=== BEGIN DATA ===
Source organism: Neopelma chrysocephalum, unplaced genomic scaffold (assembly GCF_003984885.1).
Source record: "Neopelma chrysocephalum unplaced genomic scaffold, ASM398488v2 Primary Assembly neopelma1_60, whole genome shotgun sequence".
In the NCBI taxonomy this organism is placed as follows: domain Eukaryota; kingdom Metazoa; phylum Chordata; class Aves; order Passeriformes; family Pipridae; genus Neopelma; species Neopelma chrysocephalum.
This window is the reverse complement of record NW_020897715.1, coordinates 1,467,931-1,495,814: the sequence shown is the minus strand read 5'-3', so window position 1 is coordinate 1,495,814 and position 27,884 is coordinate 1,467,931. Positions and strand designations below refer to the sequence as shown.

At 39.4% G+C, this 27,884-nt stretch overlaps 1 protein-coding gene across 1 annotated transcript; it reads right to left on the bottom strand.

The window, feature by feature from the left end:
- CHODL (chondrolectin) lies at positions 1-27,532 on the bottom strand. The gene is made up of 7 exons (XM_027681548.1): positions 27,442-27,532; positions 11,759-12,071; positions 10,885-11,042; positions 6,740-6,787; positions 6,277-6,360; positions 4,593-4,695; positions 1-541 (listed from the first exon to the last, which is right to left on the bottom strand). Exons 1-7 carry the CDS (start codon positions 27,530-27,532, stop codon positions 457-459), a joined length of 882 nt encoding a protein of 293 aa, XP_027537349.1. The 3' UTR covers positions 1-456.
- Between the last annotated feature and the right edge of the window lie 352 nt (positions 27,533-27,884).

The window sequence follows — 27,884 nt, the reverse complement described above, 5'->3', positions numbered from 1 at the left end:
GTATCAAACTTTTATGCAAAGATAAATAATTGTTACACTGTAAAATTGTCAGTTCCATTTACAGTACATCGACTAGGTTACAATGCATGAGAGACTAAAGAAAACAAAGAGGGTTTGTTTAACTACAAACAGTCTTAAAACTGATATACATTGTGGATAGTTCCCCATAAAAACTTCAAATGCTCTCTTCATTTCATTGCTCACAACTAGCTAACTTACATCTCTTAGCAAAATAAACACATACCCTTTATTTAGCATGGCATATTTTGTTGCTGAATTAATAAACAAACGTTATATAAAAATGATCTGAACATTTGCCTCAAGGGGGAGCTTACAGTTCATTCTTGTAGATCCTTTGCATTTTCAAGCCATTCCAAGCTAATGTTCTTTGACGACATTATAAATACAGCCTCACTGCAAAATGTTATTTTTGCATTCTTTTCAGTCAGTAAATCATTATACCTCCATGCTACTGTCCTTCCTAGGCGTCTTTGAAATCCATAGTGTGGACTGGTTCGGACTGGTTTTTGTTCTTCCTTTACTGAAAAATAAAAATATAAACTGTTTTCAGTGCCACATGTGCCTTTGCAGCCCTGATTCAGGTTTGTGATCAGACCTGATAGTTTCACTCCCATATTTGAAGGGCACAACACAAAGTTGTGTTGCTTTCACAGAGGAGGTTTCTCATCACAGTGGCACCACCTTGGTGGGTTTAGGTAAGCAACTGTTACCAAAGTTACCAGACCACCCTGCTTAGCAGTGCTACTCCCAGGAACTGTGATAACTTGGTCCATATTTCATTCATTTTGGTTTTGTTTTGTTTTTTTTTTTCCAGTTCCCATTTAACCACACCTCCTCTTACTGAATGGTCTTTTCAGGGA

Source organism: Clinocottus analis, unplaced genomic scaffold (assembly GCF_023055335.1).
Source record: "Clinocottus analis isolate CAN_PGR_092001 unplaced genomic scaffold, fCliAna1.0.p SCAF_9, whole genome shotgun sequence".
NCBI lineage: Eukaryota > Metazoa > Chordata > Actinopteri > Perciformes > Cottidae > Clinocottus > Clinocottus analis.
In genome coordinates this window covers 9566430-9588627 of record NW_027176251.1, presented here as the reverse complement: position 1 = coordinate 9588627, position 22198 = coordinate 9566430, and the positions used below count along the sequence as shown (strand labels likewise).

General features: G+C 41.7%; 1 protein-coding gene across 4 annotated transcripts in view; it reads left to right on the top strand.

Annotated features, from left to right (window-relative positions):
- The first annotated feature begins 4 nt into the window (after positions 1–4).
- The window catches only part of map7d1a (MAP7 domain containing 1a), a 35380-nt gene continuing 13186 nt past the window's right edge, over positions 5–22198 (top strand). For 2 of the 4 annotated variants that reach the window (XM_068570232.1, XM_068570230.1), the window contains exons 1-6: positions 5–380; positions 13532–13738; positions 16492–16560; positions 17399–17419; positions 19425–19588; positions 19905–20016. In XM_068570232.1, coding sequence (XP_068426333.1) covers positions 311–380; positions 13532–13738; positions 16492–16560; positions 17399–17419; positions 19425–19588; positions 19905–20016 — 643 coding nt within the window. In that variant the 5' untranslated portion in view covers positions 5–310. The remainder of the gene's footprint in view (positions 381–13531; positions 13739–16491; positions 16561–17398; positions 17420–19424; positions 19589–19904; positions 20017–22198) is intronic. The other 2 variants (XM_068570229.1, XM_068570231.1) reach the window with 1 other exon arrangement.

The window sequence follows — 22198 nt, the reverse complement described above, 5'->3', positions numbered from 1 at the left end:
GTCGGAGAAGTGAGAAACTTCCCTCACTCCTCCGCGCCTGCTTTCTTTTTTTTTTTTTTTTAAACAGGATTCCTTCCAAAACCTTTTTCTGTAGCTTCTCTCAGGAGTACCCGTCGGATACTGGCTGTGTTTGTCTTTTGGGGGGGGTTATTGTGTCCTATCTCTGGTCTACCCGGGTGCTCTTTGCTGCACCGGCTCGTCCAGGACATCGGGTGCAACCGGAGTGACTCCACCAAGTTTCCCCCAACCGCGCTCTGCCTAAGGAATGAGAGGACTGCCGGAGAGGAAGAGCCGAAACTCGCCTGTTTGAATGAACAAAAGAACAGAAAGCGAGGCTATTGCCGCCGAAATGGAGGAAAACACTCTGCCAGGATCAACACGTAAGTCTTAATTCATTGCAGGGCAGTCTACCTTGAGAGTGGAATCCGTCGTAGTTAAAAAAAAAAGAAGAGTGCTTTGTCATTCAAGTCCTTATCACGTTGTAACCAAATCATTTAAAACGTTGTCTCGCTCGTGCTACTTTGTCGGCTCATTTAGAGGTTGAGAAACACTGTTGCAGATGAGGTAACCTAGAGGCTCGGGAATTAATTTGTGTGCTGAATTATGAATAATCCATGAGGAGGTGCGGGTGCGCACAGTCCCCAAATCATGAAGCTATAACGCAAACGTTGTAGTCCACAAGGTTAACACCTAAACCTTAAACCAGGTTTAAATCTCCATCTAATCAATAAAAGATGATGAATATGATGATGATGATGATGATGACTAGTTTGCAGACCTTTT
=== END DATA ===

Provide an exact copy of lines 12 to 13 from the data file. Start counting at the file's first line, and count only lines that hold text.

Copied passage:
Source record: "Clinocottus analis isolate CAN_PGR_092001 unplaced genomic scaffold, fCliAna1.0.p SCAF_9, whole genome shotgun sequence".
NCBI lineage: Eukaryota > Metazoa > Chordata > Actinopteri > Perciformes > Cottidae > Clinocottus > Clinocottus analis.